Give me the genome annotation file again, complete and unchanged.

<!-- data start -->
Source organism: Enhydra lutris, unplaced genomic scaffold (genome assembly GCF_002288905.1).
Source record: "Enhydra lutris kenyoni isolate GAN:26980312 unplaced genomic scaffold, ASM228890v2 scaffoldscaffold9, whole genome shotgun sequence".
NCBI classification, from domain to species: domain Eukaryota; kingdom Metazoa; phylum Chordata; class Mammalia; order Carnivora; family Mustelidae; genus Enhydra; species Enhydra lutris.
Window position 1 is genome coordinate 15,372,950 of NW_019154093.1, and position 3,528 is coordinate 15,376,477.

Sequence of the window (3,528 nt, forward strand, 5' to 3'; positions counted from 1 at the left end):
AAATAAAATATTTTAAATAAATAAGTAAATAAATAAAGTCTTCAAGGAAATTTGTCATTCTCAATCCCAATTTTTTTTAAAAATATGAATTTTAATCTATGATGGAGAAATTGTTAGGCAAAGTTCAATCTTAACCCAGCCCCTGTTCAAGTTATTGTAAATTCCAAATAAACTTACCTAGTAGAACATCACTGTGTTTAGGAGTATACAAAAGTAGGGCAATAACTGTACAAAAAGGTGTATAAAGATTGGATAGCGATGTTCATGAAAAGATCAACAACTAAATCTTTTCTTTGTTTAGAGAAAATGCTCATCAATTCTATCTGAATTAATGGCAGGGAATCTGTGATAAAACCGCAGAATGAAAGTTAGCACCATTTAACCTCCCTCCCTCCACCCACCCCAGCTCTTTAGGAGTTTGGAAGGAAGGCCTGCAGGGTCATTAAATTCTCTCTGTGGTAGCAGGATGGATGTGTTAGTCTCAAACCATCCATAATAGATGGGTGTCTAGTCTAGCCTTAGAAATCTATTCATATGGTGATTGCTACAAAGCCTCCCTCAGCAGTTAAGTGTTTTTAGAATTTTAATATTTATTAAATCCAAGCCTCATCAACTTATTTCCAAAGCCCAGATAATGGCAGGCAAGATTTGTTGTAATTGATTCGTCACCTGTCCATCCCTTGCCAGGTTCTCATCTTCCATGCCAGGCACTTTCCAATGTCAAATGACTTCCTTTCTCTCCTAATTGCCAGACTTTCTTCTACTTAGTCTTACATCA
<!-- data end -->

Source organism: Enhydra lutris, unplaced genomic scaffold (genome assembly GCF_002288905.1).
Source record: "Enhydra lutris kenyoni isolate GAN:26980312 unplaced genomic scaffold, ASM228890v2 scaffoldscaffold9, whole genome shotgun sequence".
NCBI classification, from domain to species: domain Eukaryota; kingdom Metazoa; phylum Chordata; class Mammalia; order Carnivora; family Mustelidae; genus Enhydra; species Enhydra lutris.
Window position 1 is genome coordinate 15,372,950 of NW_019154093.1, and position 3,528 is coordinate 15,376,477.

Sequence of the window (3,528 nt, forward strand, 5' to 3'; positions counted from 1 at the left end):
AAATAAAATATTTTAAATAAATAAGTAAATAAATAAAGTCTTCAAGGAAATTTGTCATTCTCAATCCCAATTTTTTTTAAAAATATGAATTTTAATCTATGATGGAGAAATTGTTAGGCAAAGTTCAATCTTAACCCAGCCCCTGTTCAAGTTATTGTAAATTCCAAATAAACTTACCTAGTAGAACATCACTGTGTTTAGGAGTATACAAAAGTAGGGCAATAACTGTACAAAAAGGTGTATAAAGATTGGATAGCGATGTTCATGAAAAGATCAACAACTAAATCTTTTCTTTGTTTAGAGAAAATGCTCATCAATTCTATCTGAATTAATGGCAGGGAATCTGTGATAAAACCGCAGAATGAAAGTTAGCACCATTTAACCTCCCTCCCTCCACCCACCCCAGCTCTTTAGGAGTTTGGAAGGAAGGCCTGCAGGGTCATTAAATTCTCTCTGTGGTAGCAGGATGGATGTGTTAGTCTCAAACCATCCATAATAGATGGGTGTCTAGTCTAGCCTTAGAAATCTATTCATATGGTGATTGCTACAAAGCCTCCCTCAGCAGTTAAGTGTTTTTAGAATTTTAATATTTATTAAATCCAAGCCTCATCAACTTATTTCCAAAGCCCAGATAATGGCAGGCAAGATTTGTTGTAATTGATTCGTCACCTGTCCATCCCTTGCCAGGTTCTCATCTTCCATGCCAGGCACTTTCCAATGTCAAATGACTTCCTTTCTCTCCTAATTGCCAGACTTTCTTCTACTTAGTCTTACATCA